We got a new promotional clip for The Fall of the House of Usher on October 2, introducing the Usher family, their influence, and power. It also serves as a handy breakdown of the central characters (some of them, at least). Watch it here:

What Is ‘The Fall of The House of Usher’ About?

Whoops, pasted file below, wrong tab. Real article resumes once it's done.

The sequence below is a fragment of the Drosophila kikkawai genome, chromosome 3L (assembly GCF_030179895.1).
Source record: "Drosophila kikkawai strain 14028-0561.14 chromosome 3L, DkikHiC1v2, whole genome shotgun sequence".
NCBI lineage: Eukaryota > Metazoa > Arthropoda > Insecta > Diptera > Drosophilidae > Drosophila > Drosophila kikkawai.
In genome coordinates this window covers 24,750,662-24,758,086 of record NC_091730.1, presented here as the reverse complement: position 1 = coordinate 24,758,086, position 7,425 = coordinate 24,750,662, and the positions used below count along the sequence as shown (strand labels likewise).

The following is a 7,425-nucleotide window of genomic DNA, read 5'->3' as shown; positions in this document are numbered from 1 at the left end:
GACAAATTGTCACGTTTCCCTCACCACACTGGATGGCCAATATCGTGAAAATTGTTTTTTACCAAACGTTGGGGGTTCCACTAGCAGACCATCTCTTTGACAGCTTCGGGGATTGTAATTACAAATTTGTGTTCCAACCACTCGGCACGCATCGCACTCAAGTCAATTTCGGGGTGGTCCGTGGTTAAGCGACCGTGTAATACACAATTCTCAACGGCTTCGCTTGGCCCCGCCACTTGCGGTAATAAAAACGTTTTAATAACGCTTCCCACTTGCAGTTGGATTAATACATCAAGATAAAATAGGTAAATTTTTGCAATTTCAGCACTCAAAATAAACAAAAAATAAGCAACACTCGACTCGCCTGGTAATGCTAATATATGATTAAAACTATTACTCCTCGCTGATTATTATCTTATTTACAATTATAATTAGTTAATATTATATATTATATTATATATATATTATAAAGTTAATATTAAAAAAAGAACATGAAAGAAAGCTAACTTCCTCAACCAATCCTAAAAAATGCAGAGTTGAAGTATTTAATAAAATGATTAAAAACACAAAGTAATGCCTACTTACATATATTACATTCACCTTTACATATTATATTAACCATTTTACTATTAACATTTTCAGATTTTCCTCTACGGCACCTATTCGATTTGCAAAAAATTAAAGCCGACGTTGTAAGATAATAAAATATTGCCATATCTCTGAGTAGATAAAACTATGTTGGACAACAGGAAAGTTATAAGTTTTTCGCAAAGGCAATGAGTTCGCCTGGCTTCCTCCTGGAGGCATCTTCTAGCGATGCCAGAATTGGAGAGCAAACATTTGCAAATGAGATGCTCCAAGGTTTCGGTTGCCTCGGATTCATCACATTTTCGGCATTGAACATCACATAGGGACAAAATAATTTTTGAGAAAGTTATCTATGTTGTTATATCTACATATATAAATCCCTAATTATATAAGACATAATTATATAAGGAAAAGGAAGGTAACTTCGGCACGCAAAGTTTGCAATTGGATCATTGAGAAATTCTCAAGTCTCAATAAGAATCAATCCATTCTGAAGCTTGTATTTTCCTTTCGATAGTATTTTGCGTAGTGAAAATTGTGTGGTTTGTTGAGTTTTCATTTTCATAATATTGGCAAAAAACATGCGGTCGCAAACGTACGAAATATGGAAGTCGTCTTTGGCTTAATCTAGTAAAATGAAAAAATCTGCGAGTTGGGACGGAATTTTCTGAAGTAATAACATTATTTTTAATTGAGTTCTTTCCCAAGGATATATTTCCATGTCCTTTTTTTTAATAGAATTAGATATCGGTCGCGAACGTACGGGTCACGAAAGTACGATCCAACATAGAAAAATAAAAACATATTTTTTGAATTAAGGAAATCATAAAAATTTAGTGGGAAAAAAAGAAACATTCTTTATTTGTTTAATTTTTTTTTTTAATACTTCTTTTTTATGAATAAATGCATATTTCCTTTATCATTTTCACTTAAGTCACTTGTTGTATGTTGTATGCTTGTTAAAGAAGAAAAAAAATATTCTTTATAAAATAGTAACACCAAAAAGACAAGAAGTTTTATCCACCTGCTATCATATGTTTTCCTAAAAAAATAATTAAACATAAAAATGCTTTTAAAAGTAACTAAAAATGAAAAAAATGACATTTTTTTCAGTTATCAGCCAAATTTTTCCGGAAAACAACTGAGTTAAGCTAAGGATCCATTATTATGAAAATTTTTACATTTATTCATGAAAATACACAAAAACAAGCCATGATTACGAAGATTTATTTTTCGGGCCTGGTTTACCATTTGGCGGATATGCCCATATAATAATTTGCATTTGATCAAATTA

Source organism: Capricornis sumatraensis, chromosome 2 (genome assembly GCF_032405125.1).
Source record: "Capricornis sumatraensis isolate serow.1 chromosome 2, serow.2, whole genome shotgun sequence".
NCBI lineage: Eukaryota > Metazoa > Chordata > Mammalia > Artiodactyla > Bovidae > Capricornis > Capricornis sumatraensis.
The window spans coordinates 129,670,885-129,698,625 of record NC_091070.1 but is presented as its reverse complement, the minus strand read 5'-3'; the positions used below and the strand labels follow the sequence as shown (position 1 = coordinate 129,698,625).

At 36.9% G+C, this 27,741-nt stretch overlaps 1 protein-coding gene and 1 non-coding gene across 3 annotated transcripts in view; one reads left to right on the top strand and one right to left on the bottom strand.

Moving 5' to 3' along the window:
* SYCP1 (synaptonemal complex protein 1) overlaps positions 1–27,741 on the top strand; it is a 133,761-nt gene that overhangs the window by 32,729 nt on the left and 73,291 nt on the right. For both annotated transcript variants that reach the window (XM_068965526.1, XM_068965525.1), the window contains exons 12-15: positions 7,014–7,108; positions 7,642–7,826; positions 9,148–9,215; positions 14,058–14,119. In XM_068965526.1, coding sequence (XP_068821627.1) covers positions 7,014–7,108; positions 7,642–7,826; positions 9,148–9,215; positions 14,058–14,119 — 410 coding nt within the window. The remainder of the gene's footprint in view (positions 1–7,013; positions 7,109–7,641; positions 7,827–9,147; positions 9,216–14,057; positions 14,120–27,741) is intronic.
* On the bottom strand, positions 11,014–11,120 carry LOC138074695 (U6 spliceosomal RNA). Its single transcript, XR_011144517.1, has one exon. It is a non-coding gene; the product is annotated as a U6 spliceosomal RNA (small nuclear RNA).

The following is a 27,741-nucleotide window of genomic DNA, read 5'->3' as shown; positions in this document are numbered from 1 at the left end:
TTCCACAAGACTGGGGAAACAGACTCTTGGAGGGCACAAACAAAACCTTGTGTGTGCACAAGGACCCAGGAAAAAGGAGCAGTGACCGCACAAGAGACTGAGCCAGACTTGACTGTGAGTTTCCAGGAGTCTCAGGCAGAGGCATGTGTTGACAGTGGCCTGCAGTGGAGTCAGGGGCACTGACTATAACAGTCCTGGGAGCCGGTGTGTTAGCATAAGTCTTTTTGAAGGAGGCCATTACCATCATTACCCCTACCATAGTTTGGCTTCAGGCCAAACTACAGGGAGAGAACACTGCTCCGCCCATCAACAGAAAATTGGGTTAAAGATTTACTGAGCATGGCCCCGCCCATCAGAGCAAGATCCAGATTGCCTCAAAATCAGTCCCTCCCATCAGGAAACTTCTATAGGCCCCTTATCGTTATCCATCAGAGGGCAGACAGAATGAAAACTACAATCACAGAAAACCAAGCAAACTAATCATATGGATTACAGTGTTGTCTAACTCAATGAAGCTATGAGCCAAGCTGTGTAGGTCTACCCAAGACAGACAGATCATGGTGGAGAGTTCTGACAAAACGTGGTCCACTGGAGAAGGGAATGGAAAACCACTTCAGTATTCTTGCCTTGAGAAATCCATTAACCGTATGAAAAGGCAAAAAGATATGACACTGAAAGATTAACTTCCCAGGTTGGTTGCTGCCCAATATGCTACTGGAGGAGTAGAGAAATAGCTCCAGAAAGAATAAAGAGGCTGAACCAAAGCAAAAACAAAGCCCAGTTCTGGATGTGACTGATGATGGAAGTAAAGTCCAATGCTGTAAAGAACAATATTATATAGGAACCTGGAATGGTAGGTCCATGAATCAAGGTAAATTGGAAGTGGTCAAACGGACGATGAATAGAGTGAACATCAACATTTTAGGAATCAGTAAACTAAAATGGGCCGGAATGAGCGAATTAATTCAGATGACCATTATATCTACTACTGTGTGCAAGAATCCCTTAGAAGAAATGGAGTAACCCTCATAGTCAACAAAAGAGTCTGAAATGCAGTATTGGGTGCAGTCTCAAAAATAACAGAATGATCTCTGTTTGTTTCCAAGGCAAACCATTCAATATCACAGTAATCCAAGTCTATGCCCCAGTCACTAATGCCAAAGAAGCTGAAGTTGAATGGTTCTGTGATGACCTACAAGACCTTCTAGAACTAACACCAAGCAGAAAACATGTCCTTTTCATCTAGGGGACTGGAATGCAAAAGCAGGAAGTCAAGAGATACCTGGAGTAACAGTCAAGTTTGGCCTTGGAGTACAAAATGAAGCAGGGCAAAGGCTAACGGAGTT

Edgar Allan Poe’s short story, The Fall of The House of Usher, first published in 1839, is still among his most famous works. The narrator arrives at the decaying ancestral home of his childhood friend, Roderick Usher, who is convinced he will soon die. Roderick lives with his beautiful twin sister, the ghostly, distracted, ill Madeline. Shortly after the narrator’s first visit, Roderick informs him that Madeline has died and asks for his help placing Madeline’s body in the family vault. But in the days following her death and burial, Roderick deteriorates rapidly before finally revealing this horrified suspicion that Madeline is still alive, trapped in the tomb. The narrator witnesses Madeline’s blood-soaked return and attack on her brother before running for his life. And from a distance, he watches as the house splits in two and sinks into a lake. Now, bear in mind, the plot of the series is expected to be significantly different from that of the story. Here’s what we know: